“Whoever chases monsters should see to it that in the process he does not become a monster himself,” Perez warned his former colleagues on the force.
This is the epilogue to Denzel Washington’s searing performance, as LAPD Detective Sergeant Alonzo Harris, in Training Day. Perez was, indeed, a man whose ethics got blurred while trying to do justice. The justifications he offered himself, before his repentance, must have sounded an awful lot like Harris’ in the film: Whatever he got on the side, whatever crimes he committed, it was done in the service of a higher mission, and as the only way to put the real criminals behind bars.
Anyone who has spent time with cops on the beat understands how this frame of mind can develop, how a Rafael Perez can become an Alonzo Harris. Rafael Perez, and cops like him, are paid to shield polite society from the underbelly that mocks and occasionally imposes on our (we think) well-deserved comfort. From the point of view of many cops, our society is weak. You’ve got to club a few suspects, plant some evidence, give some false testimony, and, as part of the spoils, if you grab some hoodlum’s coke and cash, and party in Vegas, well, that’s the compensation for being the ones who’ve been assigned to run in the muck.
Rampart exposed all this, for those who cared to see. It showed the all-too-human side of police work. Unlike the supercharged racism that lay behind the Rodney King beating, Perez and the 70 or so other officers who were reluctantly scrutinized by LAPD investigators demonstrated the frailties in us all. You might be able to slowly cleanse a racist attitude — foremost by integrating the force. But how can you instill rectitude when you are asking average men and women to protect a segment of Los Angeles that has the blithe prerogative of not needing and usually not wanting to know the worst? Most of us have excused ourselves from the job of making safer and better neighborhoods merely by paying our taxes. Is it any wonder that the police end up, however perversely, identifying with the criminals they patrol? And, occasionally, becoming them?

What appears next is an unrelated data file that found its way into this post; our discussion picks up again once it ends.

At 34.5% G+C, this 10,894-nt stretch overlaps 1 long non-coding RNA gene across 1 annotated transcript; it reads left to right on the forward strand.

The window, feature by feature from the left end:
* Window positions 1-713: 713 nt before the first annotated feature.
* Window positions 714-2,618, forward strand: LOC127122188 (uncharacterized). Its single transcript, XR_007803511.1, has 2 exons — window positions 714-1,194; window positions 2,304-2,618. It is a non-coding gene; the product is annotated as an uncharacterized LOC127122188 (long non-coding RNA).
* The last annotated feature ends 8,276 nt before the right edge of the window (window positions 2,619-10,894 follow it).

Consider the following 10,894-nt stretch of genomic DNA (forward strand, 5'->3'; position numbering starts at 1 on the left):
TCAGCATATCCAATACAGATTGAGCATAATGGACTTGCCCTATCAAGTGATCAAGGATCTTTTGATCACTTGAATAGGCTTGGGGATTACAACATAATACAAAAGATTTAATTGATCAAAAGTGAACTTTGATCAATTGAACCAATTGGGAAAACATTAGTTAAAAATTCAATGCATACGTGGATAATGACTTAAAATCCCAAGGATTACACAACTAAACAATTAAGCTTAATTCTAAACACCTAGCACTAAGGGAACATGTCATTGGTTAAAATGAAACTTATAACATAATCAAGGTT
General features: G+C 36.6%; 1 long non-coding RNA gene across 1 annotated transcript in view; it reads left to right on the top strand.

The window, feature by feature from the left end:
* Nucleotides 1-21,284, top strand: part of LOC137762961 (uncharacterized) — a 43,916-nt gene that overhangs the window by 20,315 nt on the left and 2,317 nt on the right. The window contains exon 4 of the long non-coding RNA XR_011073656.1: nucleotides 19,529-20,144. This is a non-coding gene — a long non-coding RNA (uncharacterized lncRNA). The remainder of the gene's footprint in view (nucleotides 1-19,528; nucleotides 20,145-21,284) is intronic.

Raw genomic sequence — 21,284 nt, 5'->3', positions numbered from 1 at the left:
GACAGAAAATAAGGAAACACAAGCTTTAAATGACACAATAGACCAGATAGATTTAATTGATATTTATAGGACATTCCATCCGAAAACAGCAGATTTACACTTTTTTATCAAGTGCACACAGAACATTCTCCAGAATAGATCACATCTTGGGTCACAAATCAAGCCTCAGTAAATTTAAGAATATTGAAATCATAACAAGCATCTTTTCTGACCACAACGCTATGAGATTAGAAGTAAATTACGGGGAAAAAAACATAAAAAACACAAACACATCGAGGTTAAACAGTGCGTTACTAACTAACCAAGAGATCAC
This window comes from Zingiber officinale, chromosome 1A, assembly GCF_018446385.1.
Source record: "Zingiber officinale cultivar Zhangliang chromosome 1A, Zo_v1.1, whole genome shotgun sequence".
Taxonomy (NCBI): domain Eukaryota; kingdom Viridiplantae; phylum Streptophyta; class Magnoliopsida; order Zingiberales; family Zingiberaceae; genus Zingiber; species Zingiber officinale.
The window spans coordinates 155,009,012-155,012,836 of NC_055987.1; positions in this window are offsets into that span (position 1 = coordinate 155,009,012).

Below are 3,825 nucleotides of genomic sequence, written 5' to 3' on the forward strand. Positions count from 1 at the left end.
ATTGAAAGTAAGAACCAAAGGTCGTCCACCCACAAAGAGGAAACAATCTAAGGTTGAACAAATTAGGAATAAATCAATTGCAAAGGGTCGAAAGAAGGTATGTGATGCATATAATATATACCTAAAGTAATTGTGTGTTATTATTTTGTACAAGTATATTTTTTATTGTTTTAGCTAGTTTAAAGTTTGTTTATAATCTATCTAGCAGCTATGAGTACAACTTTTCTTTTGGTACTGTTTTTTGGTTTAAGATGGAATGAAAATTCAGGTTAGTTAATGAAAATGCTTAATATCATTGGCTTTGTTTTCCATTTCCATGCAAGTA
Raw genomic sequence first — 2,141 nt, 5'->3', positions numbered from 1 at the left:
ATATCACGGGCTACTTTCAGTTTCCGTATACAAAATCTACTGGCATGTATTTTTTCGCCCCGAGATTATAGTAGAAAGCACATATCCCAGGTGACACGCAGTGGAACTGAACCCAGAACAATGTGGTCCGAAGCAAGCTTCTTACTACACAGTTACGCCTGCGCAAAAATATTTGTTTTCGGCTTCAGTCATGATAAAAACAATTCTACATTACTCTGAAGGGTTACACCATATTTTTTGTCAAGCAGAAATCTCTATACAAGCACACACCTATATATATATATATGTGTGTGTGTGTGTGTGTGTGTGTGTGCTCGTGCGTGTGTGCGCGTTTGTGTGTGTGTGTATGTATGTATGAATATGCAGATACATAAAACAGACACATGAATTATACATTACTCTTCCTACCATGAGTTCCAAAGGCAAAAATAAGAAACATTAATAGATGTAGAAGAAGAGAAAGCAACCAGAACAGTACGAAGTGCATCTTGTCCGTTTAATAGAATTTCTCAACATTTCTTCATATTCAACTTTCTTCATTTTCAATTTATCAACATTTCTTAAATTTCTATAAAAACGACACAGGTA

After Rampart broke, Los Angeles needed its own Serpico, the legendary New York cop who single-handedly took on NYPD corruption. The city needed a cop wizened from time on the streets to publicly reveal the full extent of the wrongdoing — no matter how far or wide his investigation took him. The depths of perfidy and criminality should not have been relegated to a satrap like federal monitor Michael Cherkasky to explore. To see just how far the LAPD had fallen, we needed someone who understood what it meant to take a fall. Such a man might have given the city the outlines of the problem. His investigation should have been public — not cloistered and by-the-numbers, as is the case under the consent decree. We might not have had such a clean road map of reform, and the process would surely have been untidy and ugly and brought the worst into the light. But the city would have been engaged in grasping after answers instead of pretending that technocrats can disguise the shambles with color-coded graphs.
No one will want to hear from Rafael Perez again. His crime, in the end, was to tear the façade off the LAPD. Despite the efforts of the city’s power elite — from Police Chief William Bratton to District Attorney Steve Cooley and Mayor Jim Hahn — one thing is certain: The mask will come off again. That is the lasting, sad lesson of Rampart.